Summary of “Can there be a “very good dog?” Philosophy has an answer”

In 1798, Immanuel Kant wrote that “The fact that the human being can have the representation ‘I’ raises him infinitely above all the other beings on earth. By this he is a person.that is, a being altogether different in rank and dignity from things, such as irrational animals, with which one may deal and dispose at one’s discretion.”
Mark Rowlands, a professor of philosophy at the University of Miami, and author of The Philosopher and the Wolf, among other books, believes his dog and wolf are good.
He defines goodness as a kind of concern and points also to animal studies and anecdotes that show animals caring for other creatures-including people-taking risks to save them, and hurting them too, as proof that they can be both bad and good.
Humans too do plenty of things thoughtlessly, impulsively or instinctively-we don’t always scrutinize our actions in advance or know why we’re doing good or bad. If a person were to run into a street to save a child from the danger of an oncoming car, it wouldn’t require thought as much as instinct.
Frans De Waal, an Emory University primatologist, also thinks ethics are inherent in animals.
De Waal argues that humans err when they understand morality as the unique veneer that keeps us in check and separate from animals.
People do resist the idea of animal morality though-and that is in part because it calls our own goodness into question.
As the Stanford Dictionary of Philosophy points out, recognizing the capacity for compassion, virtue, suffering, and struggle in animals puts humans in an awkward position.

The orginal article.

Summary of “The Human Use of Human Beings: Cybernetics Pioneer Norbert Wiener on Communication, Control, and the Morality of Our Machines – Brain Pickings”

Half a century before the golden age of algorithms and two decades before the birth of the Internet, the mathematician and philosopher Norbert Wiener tried to protect us from that then-hypothetical scenario in his immensely insightful and prescient 1950 book The Human Use of Human Beings: Cybernetics and Society – a book Wiener described as concerned with “The limits of communication within and among individuals,” which went on to influence generations of thinkers, creators, and entrepreneurs as wide-ranging as beloved author Kurt Vonnegut, anthropologist Mary Catherine Bateson, and virtual reality pioneer Jaron Lanier.
Wiener had coined the word cybernetics two years earlier, drawing on the Greek word for “Steersman” – kubernētēs, from which the word “Governor” is also derived – to describe “The scientific study of control and communication in the animal and the machine,” pioneering a new way of thinking about causal chains and how the feedback loop taking place within a system changes the system itself.
It is in my opinion best to avoid all question-begging epithets such as “Life,” “Soul,” “Vitalism,” and the like, and say merely in connection with machines that there is no reason why they may not resemble human beings in representing pockets of decreasing entropy in a framework in which the large entropy tends to increase.
Society can only be understood through a study of the messages and the communication facilities which belong to it; and that in the future development of these messages and communication facilities, messages between man and machines, between machines and man, and between machine and machine, are destined to play an ever-increasing part.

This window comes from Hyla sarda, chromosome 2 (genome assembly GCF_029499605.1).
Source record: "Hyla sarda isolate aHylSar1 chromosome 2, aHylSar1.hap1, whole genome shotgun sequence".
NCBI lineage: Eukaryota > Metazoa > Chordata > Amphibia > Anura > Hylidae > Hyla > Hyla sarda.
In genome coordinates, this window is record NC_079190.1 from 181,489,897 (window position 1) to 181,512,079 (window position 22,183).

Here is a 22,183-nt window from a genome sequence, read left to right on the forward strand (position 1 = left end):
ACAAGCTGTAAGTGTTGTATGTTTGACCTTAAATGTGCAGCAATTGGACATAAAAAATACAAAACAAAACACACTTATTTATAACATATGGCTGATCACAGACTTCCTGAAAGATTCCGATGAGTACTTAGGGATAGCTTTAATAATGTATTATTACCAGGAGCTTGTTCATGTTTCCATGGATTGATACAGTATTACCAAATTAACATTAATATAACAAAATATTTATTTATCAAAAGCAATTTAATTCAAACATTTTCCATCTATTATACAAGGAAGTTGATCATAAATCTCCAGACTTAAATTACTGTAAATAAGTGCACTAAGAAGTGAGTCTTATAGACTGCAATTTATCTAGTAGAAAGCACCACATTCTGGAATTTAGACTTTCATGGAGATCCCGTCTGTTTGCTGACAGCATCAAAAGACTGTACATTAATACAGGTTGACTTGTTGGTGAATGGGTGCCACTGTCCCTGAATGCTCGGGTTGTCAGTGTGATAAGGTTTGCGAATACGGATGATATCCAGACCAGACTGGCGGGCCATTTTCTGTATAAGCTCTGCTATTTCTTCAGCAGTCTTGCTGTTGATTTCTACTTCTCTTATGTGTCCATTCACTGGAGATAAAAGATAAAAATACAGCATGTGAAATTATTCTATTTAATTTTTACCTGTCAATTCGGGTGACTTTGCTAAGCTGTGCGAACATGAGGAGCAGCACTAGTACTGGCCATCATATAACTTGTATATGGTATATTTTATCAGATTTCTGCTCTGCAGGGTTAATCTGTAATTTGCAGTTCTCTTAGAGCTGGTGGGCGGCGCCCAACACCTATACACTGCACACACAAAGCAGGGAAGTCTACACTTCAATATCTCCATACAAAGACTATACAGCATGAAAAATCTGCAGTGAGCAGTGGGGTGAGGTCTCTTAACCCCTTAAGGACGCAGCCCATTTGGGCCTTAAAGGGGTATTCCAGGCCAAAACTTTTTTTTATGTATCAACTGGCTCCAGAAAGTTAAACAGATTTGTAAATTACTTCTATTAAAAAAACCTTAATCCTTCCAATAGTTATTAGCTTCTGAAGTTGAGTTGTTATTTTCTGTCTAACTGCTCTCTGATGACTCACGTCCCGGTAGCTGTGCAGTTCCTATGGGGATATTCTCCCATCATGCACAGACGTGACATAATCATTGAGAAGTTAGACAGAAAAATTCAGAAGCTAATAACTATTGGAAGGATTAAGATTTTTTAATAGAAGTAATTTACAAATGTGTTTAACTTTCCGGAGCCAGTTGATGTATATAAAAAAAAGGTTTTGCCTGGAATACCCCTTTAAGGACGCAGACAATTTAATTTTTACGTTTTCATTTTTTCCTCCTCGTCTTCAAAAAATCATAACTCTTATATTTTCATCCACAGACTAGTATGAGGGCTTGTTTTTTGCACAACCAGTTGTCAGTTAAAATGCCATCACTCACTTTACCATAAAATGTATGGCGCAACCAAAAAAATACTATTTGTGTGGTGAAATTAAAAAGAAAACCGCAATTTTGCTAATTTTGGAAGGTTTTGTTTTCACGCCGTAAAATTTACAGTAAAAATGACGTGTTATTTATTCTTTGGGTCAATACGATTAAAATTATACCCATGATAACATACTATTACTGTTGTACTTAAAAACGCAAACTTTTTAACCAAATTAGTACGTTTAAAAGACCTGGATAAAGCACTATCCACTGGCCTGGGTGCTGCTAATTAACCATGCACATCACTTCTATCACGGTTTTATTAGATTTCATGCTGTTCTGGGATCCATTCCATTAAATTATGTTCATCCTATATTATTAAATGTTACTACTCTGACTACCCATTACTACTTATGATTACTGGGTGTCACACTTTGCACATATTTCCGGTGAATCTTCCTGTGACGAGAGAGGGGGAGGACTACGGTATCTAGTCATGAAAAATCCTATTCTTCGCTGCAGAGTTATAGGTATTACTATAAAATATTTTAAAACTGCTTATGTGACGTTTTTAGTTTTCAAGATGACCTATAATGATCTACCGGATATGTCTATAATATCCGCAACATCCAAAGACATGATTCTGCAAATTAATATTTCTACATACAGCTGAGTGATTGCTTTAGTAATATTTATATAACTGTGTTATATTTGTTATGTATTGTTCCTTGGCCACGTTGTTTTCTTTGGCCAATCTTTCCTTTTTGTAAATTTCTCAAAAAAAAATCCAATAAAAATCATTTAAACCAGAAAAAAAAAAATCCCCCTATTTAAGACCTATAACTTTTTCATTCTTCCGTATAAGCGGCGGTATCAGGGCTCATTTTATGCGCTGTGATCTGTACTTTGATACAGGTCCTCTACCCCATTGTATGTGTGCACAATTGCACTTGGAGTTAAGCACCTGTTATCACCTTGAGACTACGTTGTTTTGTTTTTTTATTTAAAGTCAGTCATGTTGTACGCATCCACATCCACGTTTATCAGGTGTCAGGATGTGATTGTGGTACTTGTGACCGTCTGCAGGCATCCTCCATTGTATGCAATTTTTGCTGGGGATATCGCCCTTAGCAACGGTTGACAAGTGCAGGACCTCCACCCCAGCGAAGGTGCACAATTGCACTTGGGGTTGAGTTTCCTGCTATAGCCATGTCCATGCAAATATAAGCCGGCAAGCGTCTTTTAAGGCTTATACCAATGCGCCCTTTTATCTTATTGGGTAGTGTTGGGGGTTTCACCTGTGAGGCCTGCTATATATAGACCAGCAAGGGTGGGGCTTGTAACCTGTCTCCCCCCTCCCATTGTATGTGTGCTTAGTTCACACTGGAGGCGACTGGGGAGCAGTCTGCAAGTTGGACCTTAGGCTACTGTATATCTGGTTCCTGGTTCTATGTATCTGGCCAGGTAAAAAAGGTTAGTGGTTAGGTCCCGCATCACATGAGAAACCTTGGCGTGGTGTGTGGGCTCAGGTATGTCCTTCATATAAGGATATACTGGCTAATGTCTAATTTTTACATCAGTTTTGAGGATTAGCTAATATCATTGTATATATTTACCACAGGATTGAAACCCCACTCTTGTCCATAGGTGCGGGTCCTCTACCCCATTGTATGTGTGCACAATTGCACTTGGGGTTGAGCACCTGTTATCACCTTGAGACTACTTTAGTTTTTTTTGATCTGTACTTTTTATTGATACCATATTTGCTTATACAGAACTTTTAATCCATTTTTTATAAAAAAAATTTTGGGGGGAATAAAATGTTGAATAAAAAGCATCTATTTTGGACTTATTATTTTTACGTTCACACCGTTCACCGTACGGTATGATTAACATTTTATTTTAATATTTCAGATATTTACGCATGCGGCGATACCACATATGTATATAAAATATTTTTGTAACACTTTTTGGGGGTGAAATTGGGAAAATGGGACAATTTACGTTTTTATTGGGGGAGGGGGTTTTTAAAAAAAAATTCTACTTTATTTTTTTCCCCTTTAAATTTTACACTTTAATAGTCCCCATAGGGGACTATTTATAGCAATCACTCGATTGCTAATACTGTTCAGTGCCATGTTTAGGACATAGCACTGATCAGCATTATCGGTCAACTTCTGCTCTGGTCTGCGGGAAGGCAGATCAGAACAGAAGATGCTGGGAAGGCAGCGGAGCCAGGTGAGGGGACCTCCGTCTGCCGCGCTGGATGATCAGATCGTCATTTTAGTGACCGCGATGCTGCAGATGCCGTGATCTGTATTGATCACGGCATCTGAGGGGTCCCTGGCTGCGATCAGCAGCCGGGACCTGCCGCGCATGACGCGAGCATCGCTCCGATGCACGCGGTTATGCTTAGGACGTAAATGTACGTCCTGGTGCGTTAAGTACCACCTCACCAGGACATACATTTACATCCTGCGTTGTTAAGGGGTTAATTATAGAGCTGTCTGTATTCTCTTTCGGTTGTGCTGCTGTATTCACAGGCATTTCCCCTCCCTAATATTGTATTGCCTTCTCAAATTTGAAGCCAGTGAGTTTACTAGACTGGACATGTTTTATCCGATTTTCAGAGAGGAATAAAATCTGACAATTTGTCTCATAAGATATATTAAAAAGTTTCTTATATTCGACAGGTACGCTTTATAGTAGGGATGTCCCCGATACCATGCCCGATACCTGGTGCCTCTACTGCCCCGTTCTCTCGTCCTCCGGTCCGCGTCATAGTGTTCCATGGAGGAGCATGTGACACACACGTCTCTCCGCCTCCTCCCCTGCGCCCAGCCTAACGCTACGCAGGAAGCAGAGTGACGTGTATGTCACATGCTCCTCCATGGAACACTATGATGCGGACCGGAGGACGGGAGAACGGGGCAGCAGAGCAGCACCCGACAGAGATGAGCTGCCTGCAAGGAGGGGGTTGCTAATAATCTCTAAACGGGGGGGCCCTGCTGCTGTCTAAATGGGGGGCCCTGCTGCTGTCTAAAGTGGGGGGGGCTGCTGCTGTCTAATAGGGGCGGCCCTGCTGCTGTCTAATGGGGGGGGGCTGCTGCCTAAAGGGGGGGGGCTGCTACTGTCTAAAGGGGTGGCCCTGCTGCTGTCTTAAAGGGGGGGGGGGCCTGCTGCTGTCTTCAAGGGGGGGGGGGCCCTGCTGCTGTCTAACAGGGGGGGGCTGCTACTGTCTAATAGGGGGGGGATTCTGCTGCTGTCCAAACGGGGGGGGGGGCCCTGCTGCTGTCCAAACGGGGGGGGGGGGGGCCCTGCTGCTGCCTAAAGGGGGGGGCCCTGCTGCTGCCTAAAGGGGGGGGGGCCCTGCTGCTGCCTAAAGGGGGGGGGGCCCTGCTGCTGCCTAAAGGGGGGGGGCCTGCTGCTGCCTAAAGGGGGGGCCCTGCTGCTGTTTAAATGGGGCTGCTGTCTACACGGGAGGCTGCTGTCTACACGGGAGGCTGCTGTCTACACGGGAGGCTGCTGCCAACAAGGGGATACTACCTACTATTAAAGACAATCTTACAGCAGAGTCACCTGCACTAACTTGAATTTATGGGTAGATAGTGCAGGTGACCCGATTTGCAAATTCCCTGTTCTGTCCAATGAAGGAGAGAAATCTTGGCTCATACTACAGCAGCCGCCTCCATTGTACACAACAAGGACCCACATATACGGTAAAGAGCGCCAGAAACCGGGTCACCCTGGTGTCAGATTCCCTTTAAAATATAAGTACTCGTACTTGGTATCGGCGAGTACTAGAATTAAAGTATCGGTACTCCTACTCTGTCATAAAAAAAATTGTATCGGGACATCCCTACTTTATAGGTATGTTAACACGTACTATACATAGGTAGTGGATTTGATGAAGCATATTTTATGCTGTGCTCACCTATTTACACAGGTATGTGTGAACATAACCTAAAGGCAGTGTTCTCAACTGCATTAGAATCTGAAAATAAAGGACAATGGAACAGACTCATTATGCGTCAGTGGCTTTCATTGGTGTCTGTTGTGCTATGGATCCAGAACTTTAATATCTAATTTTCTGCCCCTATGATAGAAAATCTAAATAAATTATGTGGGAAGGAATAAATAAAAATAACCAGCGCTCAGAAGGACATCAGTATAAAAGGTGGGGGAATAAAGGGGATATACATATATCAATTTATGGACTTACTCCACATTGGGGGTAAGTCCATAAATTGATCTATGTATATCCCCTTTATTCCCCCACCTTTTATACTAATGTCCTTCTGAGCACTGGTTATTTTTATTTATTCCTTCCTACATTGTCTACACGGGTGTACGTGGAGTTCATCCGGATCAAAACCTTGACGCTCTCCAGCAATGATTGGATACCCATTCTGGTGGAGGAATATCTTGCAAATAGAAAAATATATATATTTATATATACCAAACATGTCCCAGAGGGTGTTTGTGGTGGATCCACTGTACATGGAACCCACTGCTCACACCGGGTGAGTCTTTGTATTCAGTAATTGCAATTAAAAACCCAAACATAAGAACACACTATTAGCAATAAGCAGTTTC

Just as entropy tends to increase spontaneously in a closed system, so information tends to decrease; just as entropy is a measure of disorder, so information is a measure of order.
Property rights in information suffer from the necessary disadvantage that a piece of information, in order to contribute to the general information of the community, must say something substantially different from the community’s previous common stock of information.
Whether we entrust our decisions to machines of metal, or to those machines of flesh and blood which are bureaus and vast laboratories and armies and corporations, we shall never receive the right answers to our questions unless we ask the right questions.
Nearly a century later, The Human Use of Human Beings remains an immensely insightful and increasingly relevant read. Complement it with the great cellist Pablo Casals on making our world worthy of its children, then revisit Thomas Merton’s beautiful letter to Rachel Carson about technology, wisdom, and the difficult art of civilizational self-awareness.

The orginal article.

Summary of “Keeping Evolution in Mind: The Future of Evolutionary Social Science”

Evolution has shaped the human body, but it also shaped the human brain, so evolutionary principles are indispensable for understanding our psychology.
Teachers, and even social scientists struggle to see how our evolutionary history significantly shapes our cognition and behavior today.
The lack of willingness to view human cognition and behavior as within the purview of evolutionary processes has prevented evolution from being fully integrated into the social science curriculum.
Psychological adaptations for social learning, such as conformity bias, develop in complex and diverse cultural ecologies that work in tandem to shape the human mind and generate cultural variation.
Truly satisfying explanations of human behavior requires identifying the components of human cognition that evolution designed to be sensitive to social or ecological conditions and information.